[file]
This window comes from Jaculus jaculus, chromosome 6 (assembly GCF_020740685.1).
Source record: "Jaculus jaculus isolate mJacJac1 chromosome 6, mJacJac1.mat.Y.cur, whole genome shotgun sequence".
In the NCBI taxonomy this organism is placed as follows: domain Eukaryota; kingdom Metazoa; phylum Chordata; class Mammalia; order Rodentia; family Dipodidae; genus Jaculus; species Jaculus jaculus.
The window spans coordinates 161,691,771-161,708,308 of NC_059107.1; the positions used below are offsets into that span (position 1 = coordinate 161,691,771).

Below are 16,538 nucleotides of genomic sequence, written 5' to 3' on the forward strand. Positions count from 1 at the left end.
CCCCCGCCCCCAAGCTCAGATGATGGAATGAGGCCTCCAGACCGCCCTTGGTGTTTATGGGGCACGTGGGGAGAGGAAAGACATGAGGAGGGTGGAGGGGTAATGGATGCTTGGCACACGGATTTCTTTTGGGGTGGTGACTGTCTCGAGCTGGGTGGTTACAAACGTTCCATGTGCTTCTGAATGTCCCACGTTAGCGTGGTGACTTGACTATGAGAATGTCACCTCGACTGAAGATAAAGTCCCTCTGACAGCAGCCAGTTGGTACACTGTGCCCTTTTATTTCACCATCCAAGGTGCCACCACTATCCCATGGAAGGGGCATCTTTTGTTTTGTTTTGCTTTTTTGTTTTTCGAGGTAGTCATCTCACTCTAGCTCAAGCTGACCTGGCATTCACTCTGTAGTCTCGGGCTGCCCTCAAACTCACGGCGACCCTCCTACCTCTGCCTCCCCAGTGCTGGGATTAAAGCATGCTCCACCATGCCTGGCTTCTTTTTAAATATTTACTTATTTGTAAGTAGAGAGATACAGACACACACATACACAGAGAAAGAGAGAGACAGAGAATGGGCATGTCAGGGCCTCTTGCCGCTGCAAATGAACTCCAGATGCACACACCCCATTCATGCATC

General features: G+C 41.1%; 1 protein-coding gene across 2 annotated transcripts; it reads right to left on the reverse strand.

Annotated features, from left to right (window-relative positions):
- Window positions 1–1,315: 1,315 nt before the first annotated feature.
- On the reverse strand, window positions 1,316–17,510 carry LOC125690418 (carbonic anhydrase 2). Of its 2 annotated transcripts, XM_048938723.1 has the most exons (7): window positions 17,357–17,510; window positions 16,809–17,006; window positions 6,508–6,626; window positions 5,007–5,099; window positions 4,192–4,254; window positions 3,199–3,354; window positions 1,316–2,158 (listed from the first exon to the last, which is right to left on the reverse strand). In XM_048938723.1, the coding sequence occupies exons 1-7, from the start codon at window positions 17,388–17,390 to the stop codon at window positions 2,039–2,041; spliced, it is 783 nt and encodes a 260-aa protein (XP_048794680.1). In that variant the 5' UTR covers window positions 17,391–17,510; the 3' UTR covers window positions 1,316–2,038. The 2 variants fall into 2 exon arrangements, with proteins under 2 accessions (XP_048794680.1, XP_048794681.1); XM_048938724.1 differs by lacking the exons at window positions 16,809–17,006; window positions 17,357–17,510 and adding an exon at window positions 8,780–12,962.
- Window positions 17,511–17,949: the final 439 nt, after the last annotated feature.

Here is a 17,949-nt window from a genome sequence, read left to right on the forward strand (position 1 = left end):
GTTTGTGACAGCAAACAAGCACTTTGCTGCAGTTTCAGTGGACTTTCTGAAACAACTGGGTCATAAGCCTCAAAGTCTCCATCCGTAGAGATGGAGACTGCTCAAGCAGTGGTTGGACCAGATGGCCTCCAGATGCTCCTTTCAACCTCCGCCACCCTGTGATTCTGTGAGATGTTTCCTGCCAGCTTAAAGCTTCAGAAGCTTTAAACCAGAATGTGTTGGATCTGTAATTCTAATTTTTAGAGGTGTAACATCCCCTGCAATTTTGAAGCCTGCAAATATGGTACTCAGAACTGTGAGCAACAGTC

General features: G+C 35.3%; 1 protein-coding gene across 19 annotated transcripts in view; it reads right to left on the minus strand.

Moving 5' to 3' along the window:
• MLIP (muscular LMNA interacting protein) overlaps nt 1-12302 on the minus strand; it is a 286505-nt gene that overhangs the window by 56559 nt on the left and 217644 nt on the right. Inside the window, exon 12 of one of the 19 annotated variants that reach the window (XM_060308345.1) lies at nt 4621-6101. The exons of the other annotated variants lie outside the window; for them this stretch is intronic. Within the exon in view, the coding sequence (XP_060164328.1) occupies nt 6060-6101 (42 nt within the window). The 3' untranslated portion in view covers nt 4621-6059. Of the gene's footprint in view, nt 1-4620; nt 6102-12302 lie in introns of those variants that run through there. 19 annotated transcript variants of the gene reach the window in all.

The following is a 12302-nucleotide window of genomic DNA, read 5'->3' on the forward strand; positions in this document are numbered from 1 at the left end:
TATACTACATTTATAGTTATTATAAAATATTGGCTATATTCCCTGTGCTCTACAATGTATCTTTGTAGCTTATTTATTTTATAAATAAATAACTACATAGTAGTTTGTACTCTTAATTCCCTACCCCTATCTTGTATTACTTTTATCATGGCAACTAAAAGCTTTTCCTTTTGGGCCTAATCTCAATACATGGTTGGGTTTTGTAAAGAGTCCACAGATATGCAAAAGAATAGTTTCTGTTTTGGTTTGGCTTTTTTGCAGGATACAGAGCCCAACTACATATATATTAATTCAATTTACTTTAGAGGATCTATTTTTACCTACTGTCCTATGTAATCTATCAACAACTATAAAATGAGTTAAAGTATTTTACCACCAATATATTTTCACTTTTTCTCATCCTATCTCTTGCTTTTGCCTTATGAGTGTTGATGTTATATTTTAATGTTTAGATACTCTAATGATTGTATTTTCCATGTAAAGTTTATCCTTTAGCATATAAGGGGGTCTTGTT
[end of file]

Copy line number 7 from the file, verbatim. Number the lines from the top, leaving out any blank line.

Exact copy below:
General features: G+C 41.1%; 1 protein-coding gene across 2 annotated transcripts; it reads right to left on the reverse strand.